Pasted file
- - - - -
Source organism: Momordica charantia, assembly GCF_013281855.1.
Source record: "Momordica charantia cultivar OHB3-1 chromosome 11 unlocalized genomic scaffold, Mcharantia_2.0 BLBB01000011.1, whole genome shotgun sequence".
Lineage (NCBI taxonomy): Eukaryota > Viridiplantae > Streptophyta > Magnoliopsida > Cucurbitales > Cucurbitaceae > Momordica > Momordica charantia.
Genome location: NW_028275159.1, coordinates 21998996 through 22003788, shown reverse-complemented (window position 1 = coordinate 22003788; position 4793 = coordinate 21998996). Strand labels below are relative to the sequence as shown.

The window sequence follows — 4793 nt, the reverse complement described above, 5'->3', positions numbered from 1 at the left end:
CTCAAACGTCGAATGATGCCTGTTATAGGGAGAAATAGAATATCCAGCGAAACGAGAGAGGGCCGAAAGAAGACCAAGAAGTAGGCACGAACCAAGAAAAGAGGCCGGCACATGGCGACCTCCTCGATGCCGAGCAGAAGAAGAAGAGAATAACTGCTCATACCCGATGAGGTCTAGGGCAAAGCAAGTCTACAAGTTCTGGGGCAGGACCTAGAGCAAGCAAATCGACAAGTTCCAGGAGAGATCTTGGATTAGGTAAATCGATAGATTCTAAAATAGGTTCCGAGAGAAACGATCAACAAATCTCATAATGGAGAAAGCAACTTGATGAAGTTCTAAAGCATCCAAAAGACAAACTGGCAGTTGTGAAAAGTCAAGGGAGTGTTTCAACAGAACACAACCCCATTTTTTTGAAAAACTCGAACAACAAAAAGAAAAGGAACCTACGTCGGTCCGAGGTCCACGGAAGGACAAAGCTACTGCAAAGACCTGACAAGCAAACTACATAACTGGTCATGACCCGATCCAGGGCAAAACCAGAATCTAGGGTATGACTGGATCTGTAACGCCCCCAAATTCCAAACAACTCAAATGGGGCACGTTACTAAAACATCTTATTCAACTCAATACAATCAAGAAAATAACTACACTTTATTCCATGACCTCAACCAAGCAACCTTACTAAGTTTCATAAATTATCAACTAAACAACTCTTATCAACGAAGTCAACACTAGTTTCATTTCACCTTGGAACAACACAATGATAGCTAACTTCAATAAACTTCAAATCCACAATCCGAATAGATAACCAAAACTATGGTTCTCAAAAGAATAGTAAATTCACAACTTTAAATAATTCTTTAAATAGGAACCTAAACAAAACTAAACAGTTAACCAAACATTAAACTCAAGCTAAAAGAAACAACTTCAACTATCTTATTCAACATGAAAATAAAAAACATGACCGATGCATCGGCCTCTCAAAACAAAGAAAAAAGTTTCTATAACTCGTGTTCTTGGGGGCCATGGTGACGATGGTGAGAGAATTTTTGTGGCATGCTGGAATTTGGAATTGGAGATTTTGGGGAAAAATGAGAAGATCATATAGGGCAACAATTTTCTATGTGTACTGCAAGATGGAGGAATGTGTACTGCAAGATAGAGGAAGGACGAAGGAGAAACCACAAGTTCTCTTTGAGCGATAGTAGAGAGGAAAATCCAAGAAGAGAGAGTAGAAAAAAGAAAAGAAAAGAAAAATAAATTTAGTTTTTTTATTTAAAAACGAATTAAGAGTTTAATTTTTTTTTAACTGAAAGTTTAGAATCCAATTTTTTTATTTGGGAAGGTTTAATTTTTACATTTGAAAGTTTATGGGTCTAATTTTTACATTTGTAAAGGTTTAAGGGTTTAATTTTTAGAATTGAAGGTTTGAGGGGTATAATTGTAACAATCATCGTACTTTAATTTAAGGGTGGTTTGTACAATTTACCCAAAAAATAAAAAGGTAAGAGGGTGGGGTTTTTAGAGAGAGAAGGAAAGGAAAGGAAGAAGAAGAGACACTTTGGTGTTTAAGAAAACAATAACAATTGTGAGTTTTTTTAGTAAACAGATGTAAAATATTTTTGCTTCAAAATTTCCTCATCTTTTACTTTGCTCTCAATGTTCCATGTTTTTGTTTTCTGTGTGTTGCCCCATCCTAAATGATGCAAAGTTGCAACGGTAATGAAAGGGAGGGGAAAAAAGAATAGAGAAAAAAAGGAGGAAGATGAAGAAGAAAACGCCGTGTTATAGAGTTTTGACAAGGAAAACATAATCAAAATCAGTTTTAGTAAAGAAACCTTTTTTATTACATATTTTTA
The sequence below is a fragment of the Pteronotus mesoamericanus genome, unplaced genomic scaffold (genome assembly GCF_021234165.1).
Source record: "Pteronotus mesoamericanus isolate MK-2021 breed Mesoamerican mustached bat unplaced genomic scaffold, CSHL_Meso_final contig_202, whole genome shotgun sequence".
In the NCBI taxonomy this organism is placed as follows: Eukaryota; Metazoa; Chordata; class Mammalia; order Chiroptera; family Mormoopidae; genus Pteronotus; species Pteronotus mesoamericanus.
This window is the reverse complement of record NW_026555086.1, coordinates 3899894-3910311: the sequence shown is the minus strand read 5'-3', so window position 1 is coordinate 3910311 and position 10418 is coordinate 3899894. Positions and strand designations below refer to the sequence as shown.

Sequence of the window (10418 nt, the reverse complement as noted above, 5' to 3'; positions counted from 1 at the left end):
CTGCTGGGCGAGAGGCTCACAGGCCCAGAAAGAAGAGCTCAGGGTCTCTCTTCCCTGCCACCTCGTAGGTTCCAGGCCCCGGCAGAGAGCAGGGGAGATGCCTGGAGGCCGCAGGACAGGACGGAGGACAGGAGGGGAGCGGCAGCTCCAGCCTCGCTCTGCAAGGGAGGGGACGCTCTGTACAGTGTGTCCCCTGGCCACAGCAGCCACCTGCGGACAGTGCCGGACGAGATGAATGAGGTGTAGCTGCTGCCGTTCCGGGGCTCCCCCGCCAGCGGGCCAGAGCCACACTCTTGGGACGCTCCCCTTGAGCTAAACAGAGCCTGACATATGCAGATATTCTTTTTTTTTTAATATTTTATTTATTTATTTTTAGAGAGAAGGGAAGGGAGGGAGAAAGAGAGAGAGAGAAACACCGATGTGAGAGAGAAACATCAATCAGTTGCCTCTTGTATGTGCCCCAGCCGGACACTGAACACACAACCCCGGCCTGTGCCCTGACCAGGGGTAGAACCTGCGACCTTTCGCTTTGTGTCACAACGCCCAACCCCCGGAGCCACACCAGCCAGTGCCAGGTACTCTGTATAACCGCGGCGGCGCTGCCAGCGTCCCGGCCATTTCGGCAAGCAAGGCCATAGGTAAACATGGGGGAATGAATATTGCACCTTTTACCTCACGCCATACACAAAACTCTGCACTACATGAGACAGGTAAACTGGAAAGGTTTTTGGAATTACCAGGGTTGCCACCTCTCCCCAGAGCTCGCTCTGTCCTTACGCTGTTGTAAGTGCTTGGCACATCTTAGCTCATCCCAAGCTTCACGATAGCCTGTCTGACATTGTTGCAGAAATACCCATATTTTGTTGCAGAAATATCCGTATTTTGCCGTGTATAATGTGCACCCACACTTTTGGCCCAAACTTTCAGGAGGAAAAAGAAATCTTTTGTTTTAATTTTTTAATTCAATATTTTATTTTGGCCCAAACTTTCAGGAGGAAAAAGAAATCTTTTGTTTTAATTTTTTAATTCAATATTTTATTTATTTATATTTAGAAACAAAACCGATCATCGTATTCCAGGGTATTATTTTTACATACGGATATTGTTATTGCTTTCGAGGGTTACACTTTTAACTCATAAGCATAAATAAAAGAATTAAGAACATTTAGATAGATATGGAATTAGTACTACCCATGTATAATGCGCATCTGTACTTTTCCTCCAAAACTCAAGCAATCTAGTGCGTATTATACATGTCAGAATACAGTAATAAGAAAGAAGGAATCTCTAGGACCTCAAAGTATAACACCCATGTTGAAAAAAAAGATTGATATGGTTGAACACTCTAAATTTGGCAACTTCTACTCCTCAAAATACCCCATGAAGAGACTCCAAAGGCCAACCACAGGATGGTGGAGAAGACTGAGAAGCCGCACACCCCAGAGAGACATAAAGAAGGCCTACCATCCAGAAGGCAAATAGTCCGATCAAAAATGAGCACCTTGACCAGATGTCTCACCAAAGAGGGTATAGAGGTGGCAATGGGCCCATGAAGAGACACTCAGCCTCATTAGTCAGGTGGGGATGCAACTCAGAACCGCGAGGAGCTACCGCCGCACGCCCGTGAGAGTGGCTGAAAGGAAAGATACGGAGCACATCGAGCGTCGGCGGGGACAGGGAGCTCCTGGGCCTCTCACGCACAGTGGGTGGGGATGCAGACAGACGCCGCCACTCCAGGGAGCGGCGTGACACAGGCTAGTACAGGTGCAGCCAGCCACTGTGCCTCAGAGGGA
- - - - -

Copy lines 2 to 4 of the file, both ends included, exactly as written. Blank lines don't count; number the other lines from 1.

Source record: "Momordica charantia cultivar OHB3-1 chromosome 11 unlocalized genomic scaffold, Mcharantia_2.0 BLBB01000011.1, whole genome shotgun sequence".
Lineage (NCBI taxonomy): Eukaryota > Viridiplantae > Streptophyta > Magnoliopsida > Cucurbitales > Cucurbitaceae > Momordica > Momordica charantia.
Genome location: NW_028275159.1, coordinates 21998996 through 22003788, shown reverse-complemented (window position 1 = coordinate 22003788; position 4793 = coordinate 21998996). Strand labels below are relative to the sequence as shown.